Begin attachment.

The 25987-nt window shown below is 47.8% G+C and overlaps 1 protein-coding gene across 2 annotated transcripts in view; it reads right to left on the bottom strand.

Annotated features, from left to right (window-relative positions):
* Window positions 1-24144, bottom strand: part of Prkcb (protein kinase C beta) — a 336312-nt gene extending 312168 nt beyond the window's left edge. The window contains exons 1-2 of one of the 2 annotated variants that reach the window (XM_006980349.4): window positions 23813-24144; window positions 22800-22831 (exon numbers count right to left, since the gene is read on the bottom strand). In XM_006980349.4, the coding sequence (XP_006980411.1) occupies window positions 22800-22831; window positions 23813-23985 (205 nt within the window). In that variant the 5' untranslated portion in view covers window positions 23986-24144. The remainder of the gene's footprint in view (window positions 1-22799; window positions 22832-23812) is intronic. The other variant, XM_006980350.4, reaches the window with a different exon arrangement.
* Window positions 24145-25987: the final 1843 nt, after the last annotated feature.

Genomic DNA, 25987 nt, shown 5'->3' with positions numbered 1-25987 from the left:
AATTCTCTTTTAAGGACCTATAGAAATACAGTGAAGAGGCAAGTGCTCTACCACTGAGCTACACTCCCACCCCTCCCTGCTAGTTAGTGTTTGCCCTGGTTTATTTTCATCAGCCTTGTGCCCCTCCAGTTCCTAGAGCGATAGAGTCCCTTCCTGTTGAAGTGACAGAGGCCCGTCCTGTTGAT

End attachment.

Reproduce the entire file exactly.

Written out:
The 25987-nt window shown below is 47.8% G+C and overlaps 1 protein-coding gene across 2 annotated transcripts in view; it reads right to left on the bottom strand.

Annotated features, from left to right (window-relative positions):
* Window positions 1-24144, bottom strand: part of Prkcb (protein kinase C beta) — a 336312-nt gene extending 312168 nt beyond the window's left edge. The window contains exons 1-2 of one of the 2 annotated variants that reach the window (XM_006980349.4): window positions 23813-24144; window positions 22800-22831 (exon numbers count right to left, since the gene is read on the bottom strand). In XM_006980349.4, the coding sequence (XP_006980411.1) occupies window positions 22800-22831; window positions 23813-23985 (205 nt within the window). In that variant the 5' untranslated portion in view covers window positions 23986-24144. The remainder of the gene's footprint in view (window positions 1-22799; window positions 22832-23812) is intronic. The other variant, XM_006980350.4, reaches the window with a different exon arrangement.
* Window positions 24145-25987: the final 1843 nt, after the last annotated feature.

Genomic DNA, 25987 nt, shown 5'->3' with positions numbered 1-25987 from the left:
AATTCTCTTTTAAGGACCTATAGAAATACAGTGAAGAGGCAAGTGCTCTACCACTGAGCTACACTCCCACCCCTCCCTGCTAGTTAGTGTTTGCCCTGGTTTATTTTCATCAGCCTTGTGCCCCTCCAGTTCCTAGAGCGATAGAGTCCCTTCCTGTTGAAGTGACAGAGGCCCGTCCTGTTGAT